‘Silver Lining’ by COVID-19: Americans are generous

April 12, 2022 – Early in the COVID-19 pandemic, Ivy Dash, a freelance photographer based in Closter, NJ, realized that the Closter Volunteer Ambulance and Rescue Corps was overwhelmed and struggling with the number of people affected by the virus.

She wanted to do something to help.

Dash has invited people to sign up for veranda photos – where a photographer takes photos of a family outside, from a distance – and asked their customers to donate to the group.

It was a huge success, says Dash. “The pandemic was a unique opportunity because everyone was sitting at home; whole families were together in lockdown, including children mostly in college.”

Her work grew. A local real estate agent invited her to photograph some of her clients, with proceeds donated to her favorite charity. Soon, Dash did veranda photography in several weeks, with all proceeds going to charity.

Dash may have seen porch photography as a way to build her own business in a financially stressful time, but she chose to use it as an opportunity to help others – and, according to a new report, many other Americans did the same during the pandemic.

Researchers studied the relationship between the presence of COVID-19 and generosity in the early months of the pandemic and found that people were generous with their money when the virus threatened their province, says the study’s lead researcher, Ariel Fridman , a PhD candidate at the University of California, San Diego.

“Between the uncertainty, fear and tragedy of the pandemic, we find a silver lining: people became financially generous to others in the presence of a COVID-19 threat,” he says.

‘Catastrophe Compassion’

Earlier research has provided “various predictions” about how people will respond to major crises, such as natural disasters and wars, Fridman says.

On the one hand, people may shy away from practices that take into account the needs of others, because fear and uncertainty of thinking they are a higher risk drives people to act out of self-preservation.

In light of these findings, one might expect that people threatened by COVID-19 may behave more selfishly than those who are not threatened. In fact, there were many stories in 2020 of people throwing up things like toilet paper and masks.

On the other hand, other research suggests that when groups face a common threat, they have stronger social cohesion, altruism, and cooperative behavior — a pattern of cohesion and helping one another, sometimes called “disaster compassion.”

And some research has found that communities that go through disasters can have both positive and negative reactions.

Higher threat, give higher

Fridman and colleagues studied the relationship between COVID-19 distress and generosity by examining two datasets.

The first was taken from Charity Navigator, the largest independent charity evaluator in the world that maintains records on charitable donations, including the amount donated and in which province the donor resides. The researchers looked at giving patterns to 696,924 people living in the US from July 2016 to December 2020.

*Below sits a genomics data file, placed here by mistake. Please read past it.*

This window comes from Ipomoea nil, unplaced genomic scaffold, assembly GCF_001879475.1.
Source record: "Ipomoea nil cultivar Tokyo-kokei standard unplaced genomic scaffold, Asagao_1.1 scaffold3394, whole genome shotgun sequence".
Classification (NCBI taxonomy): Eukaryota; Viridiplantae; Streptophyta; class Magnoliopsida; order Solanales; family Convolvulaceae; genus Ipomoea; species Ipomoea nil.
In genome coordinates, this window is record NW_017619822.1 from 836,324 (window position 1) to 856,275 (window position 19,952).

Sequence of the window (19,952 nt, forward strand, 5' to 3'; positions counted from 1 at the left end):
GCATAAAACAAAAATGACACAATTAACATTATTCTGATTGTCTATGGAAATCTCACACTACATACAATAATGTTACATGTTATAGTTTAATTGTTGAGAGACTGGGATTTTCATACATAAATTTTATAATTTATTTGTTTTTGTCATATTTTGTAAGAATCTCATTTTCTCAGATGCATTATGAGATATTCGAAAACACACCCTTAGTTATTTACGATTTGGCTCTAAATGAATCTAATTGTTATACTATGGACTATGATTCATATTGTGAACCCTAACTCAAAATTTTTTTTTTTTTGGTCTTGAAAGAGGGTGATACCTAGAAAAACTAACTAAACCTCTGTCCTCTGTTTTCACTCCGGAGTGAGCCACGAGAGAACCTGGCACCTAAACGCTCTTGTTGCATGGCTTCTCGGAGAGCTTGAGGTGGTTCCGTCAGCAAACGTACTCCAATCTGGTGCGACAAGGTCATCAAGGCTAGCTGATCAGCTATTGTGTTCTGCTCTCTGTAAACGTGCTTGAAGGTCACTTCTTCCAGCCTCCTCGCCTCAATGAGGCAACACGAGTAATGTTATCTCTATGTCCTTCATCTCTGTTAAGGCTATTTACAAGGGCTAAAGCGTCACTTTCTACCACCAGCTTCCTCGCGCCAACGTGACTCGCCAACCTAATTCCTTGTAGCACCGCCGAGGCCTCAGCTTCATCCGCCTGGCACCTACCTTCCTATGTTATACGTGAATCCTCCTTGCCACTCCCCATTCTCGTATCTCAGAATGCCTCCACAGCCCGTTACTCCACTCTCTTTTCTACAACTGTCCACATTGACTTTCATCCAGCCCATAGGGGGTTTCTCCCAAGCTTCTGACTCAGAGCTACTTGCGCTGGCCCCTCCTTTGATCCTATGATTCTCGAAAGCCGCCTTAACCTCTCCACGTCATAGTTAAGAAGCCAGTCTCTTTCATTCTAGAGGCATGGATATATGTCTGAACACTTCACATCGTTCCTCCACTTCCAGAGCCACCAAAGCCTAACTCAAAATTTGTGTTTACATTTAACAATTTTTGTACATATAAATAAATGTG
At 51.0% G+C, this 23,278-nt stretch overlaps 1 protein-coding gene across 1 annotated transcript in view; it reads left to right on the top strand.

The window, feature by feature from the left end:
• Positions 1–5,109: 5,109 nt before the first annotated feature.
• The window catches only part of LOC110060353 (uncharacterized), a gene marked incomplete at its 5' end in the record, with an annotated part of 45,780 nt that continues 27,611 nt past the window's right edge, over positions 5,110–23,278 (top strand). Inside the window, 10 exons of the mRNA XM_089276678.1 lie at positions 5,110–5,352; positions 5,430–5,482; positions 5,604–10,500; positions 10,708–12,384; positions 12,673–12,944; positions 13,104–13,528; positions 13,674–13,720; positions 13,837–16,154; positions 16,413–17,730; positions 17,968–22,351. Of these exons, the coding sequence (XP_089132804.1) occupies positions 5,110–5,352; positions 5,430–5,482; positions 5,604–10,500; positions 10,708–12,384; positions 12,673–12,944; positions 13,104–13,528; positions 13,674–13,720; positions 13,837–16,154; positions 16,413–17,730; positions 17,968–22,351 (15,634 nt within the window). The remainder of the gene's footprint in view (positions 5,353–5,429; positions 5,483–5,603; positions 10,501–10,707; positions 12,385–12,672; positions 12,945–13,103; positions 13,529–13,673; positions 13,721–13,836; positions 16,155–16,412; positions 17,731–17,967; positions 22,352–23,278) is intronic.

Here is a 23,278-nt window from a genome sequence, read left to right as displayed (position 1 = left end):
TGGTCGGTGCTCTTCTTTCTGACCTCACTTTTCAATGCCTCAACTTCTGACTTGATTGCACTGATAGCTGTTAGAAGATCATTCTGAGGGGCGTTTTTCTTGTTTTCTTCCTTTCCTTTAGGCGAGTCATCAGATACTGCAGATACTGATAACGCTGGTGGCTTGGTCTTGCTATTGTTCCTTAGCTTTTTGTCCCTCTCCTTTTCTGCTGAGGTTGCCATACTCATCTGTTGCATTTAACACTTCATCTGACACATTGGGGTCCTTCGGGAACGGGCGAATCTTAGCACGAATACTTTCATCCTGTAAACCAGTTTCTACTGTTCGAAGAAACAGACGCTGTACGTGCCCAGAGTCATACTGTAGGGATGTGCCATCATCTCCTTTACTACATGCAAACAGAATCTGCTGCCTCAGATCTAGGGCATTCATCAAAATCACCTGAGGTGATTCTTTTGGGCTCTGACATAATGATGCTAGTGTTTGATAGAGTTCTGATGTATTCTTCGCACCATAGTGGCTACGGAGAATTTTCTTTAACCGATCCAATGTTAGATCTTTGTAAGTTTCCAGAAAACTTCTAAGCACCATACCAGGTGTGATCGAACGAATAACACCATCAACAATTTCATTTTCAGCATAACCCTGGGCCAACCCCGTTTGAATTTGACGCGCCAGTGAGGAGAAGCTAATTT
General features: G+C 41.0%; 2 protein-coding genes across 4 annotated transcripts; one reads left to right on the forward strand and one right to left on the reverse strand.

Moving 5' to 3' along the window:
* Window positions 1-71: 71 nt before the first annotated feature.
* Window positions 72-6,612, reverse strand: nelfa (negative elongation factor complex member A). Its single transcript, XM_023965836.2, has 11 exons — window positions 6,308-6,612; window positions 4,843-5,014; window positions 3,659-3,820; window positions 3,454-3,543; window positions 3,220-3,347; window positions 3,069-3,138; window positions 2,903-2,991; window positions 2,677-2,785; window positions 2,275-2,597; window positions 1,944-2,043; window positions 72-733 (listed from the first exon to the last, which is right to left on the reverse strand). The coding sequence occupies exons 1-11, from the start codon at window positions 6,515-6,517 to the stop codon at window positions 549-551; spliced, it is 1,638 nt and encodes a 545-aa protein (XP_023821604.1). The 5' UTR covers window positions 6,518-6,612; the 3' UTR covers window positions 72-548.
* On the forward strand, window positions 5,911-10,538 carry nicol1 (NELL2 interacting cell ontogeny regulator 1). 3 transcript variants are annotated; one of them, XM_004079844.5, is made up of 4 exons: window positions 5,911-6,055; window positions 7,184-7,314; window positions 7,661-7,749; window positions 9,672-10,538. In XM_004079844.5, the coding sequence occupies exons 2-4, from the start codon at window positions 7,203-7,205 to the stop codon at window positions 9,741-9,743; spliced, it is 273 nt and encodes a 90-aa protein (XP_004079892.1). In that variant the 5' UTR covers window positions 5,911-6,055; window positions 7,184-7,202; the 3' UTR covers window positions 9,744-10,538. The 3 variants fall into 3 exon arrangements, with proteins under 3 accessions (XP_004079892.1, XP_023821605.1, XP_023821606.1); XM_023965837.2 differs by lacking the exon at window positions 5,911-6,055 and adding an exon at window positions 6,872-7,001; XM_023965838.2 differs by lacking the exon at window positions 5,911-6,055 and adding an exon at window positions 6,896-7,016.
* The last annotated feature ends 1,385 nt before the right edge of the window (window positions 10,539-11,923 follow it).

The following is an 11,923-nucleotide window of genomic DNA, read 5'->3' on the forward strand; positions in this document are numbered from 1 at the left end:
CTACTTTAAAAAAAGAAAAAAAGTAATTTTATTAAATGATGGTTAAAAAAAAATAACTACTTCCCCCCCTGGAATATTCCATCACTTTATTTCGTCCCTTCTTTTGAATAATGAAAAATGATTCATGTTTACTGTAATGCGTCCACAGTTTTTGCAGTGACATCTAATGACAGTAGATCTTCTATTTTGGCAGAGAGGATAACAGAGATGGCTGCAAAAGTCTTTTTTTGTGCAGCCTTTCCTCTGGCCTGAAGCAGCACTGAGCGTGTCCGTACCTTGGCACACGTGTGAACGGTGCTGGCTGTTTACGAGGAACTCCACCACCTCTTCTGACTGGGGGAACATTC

The greater the threat of COVID-19 (based on the number of deaths a particular province had), the more generous residents of that province were. In counties with a higher COVID-19 threat, the total amount of money donated in March 2020, compared to March 2019, increased by 78%. Counties with a lower COVID-19 threat also increased their yield over the same period, but by less (55%).

The researchers found a similar pattern in April 2020, compared to April 2019: on average, provincial level yields in high-threat areas increased by 39%; by 29% in counties with medium threat; and by 32% in counties with low threat, compared to no threat.

Repeated donors were more likely to donate to charities for human services such as food banks and services for the homeless rather than for other reasons.

Coming Together

The researchers also analyzed a second dataset that examined generosity in a more controlled setting. It consisted of 1,003 people in the US who played a game in which one player (the “dictator”) received $ 10 and had to decide how to divide the money between themselves and another, typically unknown, randomly chosen person. She played this game every month, six times, from March to August 2020.

Instead of maximizing their own financial payments and giving no money to others, the “dictators” increased their donations (relative to an average of $ 2.92) by 9% under low threat, 13% under medium threat, and 8% under high threat, compared to no threat.

Although the presence of COVID-19 was associated with it being more generally generating, the level of threat did not seem to affect the level of giving in the “dictator game.”

“People come together in the presence of a shared threat and demonstrate a willingness to support others,” the researchers write, “despite the uncertainty about their own health and financial well-being.”

‘The more you give, the more you get’

It “remains to be seen whether increased generosity will last much longer than the pandemic,” says David Maurrasse, PhD, founder and president of Marga Inc., a consulting firm that provides advice and research to charities and community partnerships.

Maurrasse, who is also an adjunct research scientist at Columbia University’s Climate School in New York City, noted that the pandemic will have long-term effects, especially among groups of people who were already significantly underweight.

“Therefore, any increase in generosity should transform from relief to reimagining, because the pandemic has affected so many aspects of life, from health to education to local economies, and beyond,” he says.

Dash’s porch photography, which began with a charitable focus, ended unexpectedly with building her business. “The takeaway for me is that the more you give, the more you get,” she says.

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